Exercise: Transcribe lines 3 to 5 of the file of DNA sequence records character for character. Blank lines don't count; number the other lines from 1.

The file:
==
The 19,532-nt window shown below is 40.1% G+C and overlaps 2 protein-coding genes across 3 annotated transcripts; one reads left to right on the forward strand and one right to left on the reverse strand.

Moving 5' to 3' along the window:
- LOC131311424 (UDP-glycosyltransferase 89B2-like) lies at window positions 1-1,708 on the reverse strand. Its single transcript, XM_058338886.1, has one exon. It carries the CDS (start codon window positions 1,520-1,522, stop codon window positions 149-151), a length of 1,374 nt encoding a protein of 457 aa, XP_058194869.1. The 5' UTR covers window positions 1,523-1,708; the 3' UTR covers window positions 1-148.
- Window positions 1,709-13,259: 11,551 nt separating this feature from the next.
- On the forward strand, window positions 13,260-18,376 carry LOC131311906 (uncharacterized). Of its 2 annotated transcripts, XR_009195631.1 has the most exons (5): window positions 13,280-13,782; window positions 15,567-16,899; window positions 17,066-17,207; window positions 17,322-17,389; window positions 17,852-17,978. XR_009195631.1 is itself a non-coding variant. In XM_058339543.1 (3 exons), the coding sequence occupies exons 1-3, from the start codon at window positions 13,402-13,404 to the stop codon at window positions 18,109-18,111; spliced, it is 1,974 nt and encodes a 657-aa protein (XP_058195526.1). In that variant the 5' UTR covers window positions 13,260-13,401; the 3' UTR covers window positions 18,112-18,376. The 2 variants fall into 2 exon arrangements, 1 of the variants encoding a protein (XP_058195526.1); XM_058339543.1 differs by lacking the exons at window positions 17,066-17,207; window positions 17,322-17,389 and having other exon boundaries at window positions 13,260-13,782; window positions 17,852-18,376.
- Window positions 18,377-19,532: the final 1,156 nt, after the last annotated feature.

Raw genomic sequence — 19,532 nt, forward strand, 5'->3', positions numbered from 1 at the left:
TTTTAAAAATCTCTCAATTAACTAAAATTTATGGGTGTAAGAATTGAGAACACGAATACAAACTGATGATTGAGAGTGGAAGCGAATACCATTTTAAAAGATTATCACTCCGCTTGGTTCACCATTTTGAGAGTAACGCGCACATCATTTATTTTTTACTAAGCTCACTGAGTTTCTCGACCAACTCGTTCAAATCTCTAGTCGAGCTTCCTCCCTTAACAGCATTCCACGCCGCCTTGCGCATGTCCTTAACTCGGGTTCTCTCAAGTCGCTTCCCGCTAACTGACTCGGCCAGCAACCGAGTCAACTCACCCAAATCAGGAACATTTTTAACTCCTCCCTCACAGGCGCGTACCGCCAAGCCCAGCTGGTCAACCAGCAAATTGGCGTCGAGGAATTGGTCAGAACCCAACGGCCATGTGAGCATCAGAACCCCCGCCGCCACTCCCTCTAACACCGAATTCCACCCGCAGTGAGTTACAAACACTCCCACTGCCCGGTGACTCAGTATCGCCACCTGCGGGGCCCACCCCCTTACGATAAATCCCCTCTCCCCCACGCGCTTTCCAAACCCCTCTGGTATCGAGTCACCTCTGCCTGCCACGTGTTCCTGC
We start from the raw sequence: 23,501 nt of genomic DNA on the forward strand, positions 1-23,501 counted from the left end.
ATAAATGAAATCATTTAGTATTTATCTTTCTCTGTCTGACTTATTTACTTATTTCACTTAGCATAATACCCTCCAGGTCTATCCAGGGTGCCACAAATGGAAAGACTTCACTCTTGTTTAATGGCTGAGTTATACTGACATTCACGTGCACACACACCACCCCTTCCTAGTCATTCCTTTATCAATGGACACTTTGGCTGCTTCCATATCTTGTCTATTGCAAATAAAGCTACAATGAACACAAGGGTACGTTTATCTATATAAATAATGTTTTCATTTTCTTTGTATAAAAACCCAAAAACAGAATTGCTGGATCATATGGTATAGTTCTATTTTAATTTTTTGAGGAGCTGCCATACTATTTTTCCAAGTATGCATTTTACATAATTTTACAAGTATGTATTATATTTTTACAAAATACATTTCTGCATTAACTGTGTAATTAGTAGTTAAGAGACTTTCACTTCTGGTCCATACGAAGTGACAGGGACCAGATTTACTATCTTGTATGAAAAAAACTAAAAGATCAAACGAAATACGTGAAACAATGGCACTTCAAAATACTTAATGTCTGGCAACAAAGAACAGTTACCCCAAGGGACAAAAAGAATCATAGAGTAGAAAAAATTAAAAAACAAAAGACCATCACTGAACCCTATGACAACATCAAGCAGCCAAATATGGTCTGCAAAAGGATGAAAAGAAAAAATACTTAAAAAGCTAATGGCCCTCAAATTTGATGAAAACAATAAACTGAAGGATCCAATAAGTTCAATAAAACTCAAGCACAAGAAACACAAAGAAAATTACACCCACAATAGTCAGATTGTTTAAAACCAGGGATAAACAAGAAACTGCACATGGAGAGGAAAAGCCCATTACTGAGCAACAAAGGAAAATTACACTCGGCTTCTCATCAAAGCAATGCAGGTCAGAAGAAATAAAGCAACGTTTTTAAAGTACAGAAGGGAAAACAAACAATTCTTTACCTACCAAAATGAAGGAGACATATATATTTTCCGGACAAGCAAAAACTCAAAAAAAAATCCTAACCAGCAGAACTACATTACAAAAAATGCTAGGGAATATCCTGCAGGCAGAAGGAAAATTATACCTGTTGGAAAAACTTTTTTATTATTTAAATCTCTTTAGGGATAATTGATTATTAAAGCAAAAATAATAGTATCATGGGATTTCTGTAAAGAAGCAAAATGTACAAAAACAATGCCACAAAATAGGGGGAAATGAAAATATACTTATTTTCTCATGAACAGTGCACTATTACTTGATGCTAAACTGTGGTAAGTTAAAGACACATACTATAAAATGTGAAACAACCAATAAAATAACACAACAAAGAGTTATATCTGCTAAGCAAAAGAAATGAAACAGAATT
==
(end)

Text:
- LOC131311424 (UDP-glycosyltransferase 89B2-like) lies at window positions 1-1,708 on the reverse strand. Its single transcript, XM_058338886.1, has one exon. It carries the CDS (start codon window positions 1,520-1,522, stop codon window positions 149-151), a length of 1,374 nt encoding a protein of 457 aa, XP_058194869.1. The 5' UTR covers window positions 1,523-1,708; the 3' UTR covers window positions 1-148.
- Window positions 1,709-13,259: 11,551 nt separating this feature from the next.
- On the forward strand, window positions 13,260-18,376 carry LOC131311906 (uncharacterized). Of its 2 annotated transcripts, XR_009195631.1 has the most exons (5): window positions 13,280-13,782; window positions 15,567-16,899; window positions 17,066-17,207; window positions 17,322-17,389; window positions 17,852-17,978. XR_009195631.1 is itself a non-coding variant. In XM_058339543.1 (3 exons), the coding sequence occupies exons 1-3, from the start codon at window positions 13,402-13,404 to the stop codon at window positions 18,109-18,111; spliced, it is 1,974 nt and encodes a 657-aa protein (XP_058195526.1). In that variant the 5' UTR covers window positions 13,260-13,401; the 3' UTR covers window positions 18,112-18,376. The 2 variants fall into 2 exon arrangements, 1 of the variants encoding a protein (XP_058195526.1); XM_058339543.1 differs by lacking the exons at window positions 17,066-17,207; window positions 17,322-17,389 and having other exon boundaries at window positions 13,260-13,782; window positions 17,852-18,376.